Today is the day when Americans celebrate things and stuff... okay, I'm treading dangerous ground here, as there's really no safe way to describe Thanksgiving without potentially offending someone.
However, we can all agree that today Thanksgiving is less about the Puritans exploiting the kindness and generosity of Native Americans (please don't mention the smallpox blankets) than about trying to survive a far greater threat than any plague or war: our own families.
This is the time of year when Americans of all stripes brave hours of bumper-to-bumper traffic up and down the Interstate, and/or hours of uncomfortable commercial flying, only to spend the next few days wondering why in the world we went through such inconvenience for the privilege of surrounding ourselves with these people.
For the many who are currently seeking online refuge — and finding that their favorite blogs and websites are sadly unoccupied due to the holiday — we are pleased to offer salvation. Here, then, are a few places in which to find sanctuary, however temporary...
- The New York Times offers their list of Notable Books of the Year — 100 titles reviewed since their Holiday Books issue of Dec. 4, 2006. That's a lot of reading to catch up on. Here, I'll help you get started:
- Absurdistan. By Gary Shteyngart. (Random House, $24.95.) A young American-educated Russian with an ill-gotten fortune waits to return to the United States in this darkly comic novel.
- After This. By Alice McDermott. (Farrar, Straus & Giroux, $24.) In her effectively elliptical novel, McDermott continues to scrutinize the lives of Irish Catholics on Long Island.
- Against the Day. By Thomas Pynchon. (Penguin Press, $35.) In Pynchon's globe-trotting tale, set (mostly) on the eve of World War I, anarchic Americans collide with quasi-psychic European hedonists and a crew of boyish balloonists, anticipating the shocks to come.
- Alentejo Blue. By Monica Ali. (Scribner, $24.) Ali's second novel revolves around the inhabitants of a southern Portuguese village.
- All Aunt Hagar's Children. By Edward P. Jones. (Amistad/HarperCollins, $25.95.) Several characters from Jones's first story collection return in this one, set mostly in Washington, D.C.
- Apex Hides the Hurt. By Colson Whitehead. (Doubleday. $22.95.) In this parablelike novel, a commercial "nomenclature consultant" is hired to name a Midwestern town, and his task turns into an exploration of the corruption of language.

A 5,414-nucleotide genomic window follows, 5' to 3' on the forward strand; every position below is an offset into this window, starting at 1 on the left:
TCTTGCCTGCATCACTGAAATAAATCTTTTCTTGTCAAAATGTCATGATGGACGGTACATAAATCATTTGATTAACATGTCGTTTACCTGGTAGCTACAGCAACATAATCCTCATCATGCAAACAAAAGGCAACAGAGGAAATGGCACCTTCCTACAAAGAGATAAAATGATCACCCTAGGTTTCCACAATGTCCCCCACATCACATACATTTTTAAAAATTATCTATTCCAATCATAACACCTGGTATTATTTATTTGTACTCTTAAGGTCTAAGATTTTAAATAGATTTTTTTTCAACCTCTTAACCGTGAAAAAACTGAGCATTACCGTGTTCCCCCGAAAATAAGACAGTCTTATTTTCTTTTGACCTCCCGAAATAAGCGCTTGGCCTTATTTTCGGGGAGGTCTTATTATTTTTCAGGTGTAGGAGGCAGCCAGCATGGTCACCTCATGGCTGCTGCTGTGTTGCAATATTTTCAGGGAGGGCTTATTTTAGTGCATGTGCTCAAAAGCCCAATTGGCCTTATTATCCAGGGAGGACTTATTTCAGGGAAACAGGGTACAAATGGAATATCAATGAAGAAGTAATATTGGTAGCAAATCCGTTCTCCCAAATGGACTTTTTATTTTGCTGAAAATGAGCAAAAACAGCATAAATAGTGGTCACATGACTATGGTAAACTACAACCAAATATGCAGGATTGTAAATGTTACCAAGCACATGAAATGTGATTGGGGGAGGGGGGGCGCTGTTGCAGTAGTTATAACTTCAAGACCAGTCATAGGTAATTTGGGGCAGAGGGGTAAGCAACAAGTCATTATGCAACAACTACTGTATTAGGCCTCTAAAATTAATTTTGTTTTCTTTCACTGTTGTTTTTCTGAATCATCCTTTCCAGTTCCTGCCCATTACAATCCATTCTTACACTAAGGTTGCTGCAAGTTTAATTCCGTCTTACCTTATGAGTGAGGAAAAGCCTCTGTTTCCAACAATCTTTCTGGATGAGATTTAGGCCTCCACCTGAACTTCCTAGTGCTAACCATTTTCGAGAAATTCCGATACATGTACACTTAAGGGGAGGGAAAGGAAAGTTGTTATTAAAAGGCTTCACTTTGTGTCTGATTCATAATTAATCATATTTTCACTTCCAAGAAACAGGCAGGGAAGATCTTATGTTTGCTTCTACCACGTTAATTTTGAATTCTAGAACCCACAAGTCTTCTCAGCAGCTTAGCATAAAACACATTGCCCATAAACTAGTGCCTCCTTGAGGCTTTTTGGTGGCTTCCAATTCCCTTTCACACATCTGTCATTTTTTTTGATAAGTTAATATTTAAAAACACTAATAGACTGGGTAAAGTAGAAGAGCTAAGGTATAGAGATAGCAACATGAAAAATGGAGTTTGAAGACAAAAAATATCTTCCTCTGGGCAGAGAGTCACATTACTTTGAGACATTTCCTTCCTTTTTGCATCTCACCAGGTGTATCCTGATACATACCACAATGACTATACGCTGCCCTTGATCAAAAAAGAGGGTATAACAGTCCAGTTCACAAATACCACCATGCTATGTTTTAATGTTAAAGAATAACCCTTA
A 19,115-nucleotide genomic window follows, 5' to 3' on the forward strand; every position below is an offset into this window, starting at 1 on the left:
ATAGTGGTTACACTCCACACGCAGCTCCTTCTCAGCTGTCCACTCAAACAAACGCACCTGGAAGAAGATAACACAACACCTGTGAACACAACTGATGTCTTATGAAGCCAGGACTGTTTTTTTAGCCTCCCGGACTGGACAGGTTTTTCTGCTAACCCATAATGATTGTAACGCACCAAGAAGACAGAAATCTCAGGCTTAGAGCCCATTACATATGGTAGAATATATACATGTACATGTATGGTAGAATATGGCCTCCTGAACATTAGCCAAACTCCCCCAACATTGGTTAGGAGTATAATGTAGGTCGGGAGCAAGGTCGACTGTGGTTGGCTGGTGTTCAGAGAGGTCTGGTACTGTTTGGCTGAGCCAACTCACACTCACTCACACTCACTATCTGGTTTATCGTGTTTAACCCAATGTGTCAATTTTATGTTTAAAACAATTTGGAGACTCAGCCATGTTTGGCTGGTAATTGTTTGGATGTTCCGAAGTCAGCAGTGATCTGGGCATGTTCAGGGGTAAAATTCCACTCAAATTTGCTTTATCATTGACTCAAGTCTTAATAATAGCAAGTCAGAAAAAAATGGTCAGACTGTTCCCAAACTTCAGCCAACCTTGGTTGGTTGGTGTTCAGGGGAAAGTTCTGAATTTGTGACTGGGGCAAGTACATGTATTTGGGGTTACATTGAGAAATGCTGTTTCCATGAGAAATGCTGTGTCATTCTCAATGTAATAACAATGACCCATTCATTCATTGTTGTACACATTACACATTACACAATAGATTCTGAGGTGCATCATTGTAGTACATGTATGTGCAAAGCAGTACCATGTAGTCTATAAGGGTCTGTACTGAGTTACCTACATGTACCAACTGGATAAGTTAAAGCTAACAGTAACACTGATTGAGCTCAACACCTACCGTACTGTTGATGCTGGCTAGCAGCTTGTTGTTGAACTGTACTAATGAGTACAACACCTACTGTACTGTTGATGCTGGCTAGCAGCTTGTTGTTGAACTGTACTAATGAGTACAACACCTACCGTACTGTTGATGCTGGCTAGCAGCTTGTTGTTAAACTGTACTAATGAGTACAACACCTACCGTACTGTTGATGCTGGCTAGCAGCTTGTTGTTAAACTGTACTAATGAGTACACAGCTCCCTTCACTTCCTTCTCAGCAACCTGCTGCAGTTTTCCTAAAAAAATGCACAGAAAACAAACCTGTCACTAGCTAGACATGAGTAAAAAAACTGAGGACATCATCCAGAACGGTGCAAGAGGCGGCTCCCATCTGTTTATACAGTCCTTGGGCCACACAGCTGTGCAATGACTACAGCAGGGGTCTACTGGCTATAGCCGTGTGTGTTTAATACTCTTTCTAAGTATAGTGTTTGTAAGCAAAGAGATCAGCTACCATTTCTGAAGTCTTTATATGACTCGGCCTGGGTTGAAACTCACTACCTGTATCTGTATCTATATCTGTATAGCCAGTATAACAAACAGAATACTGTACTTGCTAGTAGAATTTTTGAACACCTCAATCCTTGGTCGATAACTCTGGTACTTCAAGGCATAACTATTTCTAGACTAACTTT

- Arthur and George. By Julian Barnes. (Knopf, $24.95.) A metaphysical mystery starring Arthur (Conan Doyle), spiritual detective.
Look at that — we're not even through the A's yet, and already Uncle Bernie and Aunt Lillian are asleep in front of the TV, no longer regaling you with tales of bunyons and nosy neighbors and horrendous surgical procedures for body parts you didn't even know existed.
- When Cousin Ida starts in with all the useless trivia she consumed during her ten-hour flight, you can counter with your own list of ten essential girl geeks.
- Dodge Mom's ever-so-innocently leading interrogation ("When are you going to ___________?" — insert your own sphincter-clenching question) by plugging texts into Google Search and hunting for evidence of random plagiarism. Slate tells you how to do it!
- When all else fails, you can resort to the James Bond Marathon on Spike — and prove to your pushy, know-it-all brother that there actually was a far worse Bond than Timothy Dalton (hint: Lazenby).
Better yet, start reading the original Ian Fleming novels and imagine Sean Connery or Daniel Craig in all the films that were ruined by Roger Moore's campy smarm.
- Get a jump on your gift buying without shoving your way through those annoying crowds with our very own Holiday Shopping Guide.
Okay, shilling for Powells.com makes me feel a little dirty — but that's okay, because it means I can slip away from Grandmother Brockman's constant narration of every single thing on TV (imagine the worst DVD commentary ever, except you can never shut it off) to take a long, hot, soul-cleansing shower.
And with that, I bid you a very fond, happy, hopefully sane Turkey/Tofurky Day! May you survive all your relatives and never wonder how it is you could possibly be related to any of them.
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Brockman is the head writer for the daily Book News posts on the Powells.com blog. In his free time he's hard at work on his fictional memoir, which changes titles daily.
The views and commentary posted by Brockman are entirely his own, and are not representative of the whole of Powell's Books, its employees, or any sane human being.
Books mentioned in this post